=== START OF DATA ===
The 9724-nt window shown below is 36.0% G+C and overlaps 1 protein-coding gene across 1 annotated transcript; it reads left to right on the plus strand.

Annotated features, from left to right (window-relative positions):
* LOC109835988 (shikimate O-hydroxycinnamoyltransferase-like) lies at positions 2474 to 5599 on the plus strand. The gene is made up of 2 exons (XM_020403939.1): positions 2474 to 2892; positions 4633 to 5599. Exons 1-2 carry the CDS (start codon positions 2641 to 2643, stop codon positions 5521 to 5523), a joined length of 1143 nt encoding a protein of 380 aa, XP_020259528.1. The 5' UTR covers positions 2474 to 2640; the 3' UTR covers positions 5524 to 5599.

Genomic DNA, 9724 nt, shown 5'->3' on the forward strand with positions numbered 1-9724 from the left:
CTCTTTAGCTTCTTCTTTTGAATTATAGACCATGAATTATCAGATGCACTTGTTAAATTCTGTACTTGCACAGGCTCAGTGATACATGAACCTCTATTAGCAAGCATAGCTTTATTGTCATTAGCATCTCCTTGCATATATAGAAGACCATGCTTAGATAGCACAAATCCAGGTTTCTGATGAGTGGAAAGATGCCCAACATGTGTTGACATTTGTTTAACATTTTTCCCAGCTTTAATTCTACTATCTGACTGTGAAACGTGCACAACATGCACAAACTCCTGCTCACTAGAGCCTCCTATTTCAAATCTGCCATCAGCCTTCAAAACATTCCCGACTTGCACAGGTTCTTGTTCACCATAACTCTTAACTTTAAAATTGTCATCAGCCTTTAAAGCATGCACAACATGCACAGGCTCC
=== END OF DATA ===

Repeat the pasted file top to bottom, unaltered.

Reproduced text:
The 9724-nt window shown below is 36.0% G+C and overlaps 1 protein-coding gene across 1 annotated transcript; it reads left to right on the plus strand.

Annotated features, from left to right (window-relative positions):
* LOC109835988 (shikimate O-hydroxycinnamoyltransferase-like) lies at positions 2474 to 5599 on the plus strand. The gene is made up of 2 exons (XM_020403939.1): positions 2474 to 2892; positions 4633 to 5599. Exons 1-2 carry the CDS (start codon positions 2641 to 2643, stop codon positions 5521 to 5523), a joined length of 1143 nt encoding a protein of 380 aa, XP_020259528.1. The 5' UTR covers positions 2474 to 2640; the 3' UTR covers positions 5524 to 5599.

Genomic DNA, 9724 nt, shown 5'->3' on the forward strand with positions numbered 1-9724 from the left:
CTCTTTAGCTTCTTCTTTTGAATTATAGACCATGAATTATCAGATGCACTTGTTAAATTCTGTACTTGCACAGGCTCAGTGATACATGAACCTCTATTAGCAAGCATAGCTTTATTGTCATTAGCATCTCCTTGCATATATAGAAGACCATGCTTAGATAGCACAAATCCAGGTTTCTGATGAGTGGAAAGATGCCCAACATGTGTTGACATTTGTTTAACATTTTTCCCAGCTTTAATTCTACTATCTGACTGTGAAACGTGCACAACATGCACAAACTCCTGCTCACTAGAGCCTCCTATTTCAAATCTGCCATCAGCCTTCAAAACATTCCCGACTTGCACAGGTTCTTGTTCACCATAACTCTTAACTTTAAAATTGTCATCAGCCTTTAAAGCATGCACAACATGCACAGGCTCC